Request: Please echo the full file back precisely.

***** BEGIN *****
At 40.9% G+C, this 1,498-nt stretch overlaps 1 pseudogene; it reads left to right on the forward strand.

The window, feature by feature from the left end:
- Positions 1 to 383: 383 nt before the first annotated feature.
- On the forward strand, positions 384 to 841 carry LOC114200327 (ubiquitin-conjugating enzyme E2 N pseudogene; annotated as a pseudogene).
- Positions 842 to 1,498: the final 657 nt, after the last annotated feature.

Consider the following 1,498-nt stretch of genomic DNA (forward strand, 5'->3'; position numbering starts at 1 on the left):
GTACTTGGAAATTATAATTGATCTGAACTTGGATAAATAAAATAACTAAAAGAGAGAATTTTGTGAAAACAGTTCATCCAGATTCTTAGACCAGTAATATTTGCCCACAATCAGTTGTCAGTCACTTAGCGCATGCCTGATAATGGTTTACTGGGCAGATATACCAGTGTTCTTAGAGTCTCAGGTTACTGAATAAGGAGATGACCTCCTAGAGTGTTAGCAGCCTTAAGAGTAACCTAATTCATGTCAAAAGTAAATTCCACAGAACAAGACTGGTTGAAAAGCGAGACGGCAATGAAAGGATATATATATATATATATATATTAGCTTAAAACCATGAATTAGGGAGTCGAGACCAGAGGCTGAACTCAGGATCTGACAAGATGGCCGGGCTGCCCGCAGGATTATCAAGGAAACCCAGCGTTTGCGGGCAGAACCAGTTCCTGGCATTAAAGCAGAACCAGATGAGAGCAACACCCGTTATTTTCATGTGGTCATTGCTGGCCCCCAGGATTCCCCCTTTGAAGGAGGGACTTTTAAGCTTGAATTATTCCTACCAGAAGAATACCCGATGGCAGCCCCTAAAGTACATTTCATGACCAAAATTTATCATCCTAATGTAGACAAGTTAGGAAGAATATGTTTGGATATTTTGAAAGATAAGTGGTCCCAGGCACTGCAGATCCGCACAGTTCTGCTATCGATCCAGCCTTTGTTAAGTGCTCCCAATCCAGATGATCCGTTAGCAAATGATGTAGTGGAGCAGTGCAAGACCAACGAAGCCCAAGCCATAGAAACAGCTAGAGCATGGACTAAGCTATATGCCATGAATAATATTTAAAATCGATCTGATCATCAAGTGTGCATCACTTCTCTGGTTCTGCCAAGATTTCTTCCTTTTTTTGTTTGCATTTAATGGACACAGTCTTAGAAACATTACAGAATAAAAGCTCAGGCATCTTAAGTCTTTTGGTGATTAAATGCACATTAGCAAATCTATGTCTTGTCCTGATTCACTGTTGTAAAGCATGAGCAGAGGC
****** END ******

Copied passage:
At 40.9% G+C, this 1,498-nt stretch overlaps 1 pseudogene; it reads left to right on the forward strand.

The window, feature by feature from the left end:
- Positions 1 to 383: 383 nt before the first annotated feature.
- On the forward strand, positions 384 to 841 carry LOC114200327 (ubiquitin-conjugating enzyme E2 N pseudogene; annotated as a pseudogene).
- Positions 842 to 1,498: the final 657 nt, after the last annotated feature.

Consider the following 1,498-nt stretch of genomic DNA (forward strand, 5'->3'; position numbering starts at 1 on the left):
GTACTTGGAAATTATAATTGATCTGAACTTGGATAAATAAAATAACTAAAAGAGAGAATTTTGTGAAAACAGTTCATCCAGATTCTTAGACCAGTAATATTTGCCCACAATCAGTTGTCAGTCACTTAGCGCATGCCTGATAATGGTTTACTGGGCAGATATACCAGTGTTCTTAGAGTCTCAGGTTACTGAATAAGGAGATGACCTCCTAGAGTGTTAGCAGCCTTAAGAGTAACCTAATTCATGTCAAAAGTAAATTCCACAGAACAAGACTGGTTGAAAAGCGAGACGGCAATGAAAGGATATATATATATATATATATATTAGCTTAAAACCATGAATTAGGGAGTCGAGACCAGAGGCTGAACTCAGGATCTGACAAGATGGCCGGGCTGCCCGCAGGATTATCAAGGAAACCCAGCGTTTGCGGGCAGAACCAGTTCCTGGCATTAAAGCAGAACCAGATGAGAGCAACACCCGTTATTTTCATGTGGTCATTGCTGGCCCCCAGGATTCCCCCTTTGAAGGAGGGACTTTTAAGCTTGAATTATTCCTACCAGAAGAATACCCGATGGCAGCCCCTAAAGTACATTTCATGACCAAAATTTATCATCCTAATGTAGACAAGTTAGGAAGAATATGTTTGGATATTTTGAAAGATAAGTGGTCCCAGGCACTGCAGATCCGCACAGTTCTGCTATCGATCCAGCCTTTGTTAAGTGCTCCCAATCCAGATGATCCGTTAGCAAATGATGTAGTGGAGCAGTGCAAGACCAACGAAGCCCAAGCCATAGAAACAGCTAGAGCATGGACTAAGCTATATGCCATGAATAATATTTAAAATCGATCTGATCATCAAGTGTGCATCACTTCTCTGGTTCTGCCAAGATTTCTTCCTTTTTTTGTTTGCATTTAATGGACACAGTCTTAGAAACATTACAGAATAAAAGCTCAGGCATCTTAAGTCTTTTGGTGATTAAATGCACATTAGCAAATCTATGTCTTGTCCTGATTCACTGTTGTAAAGCATGAGCAGAGGC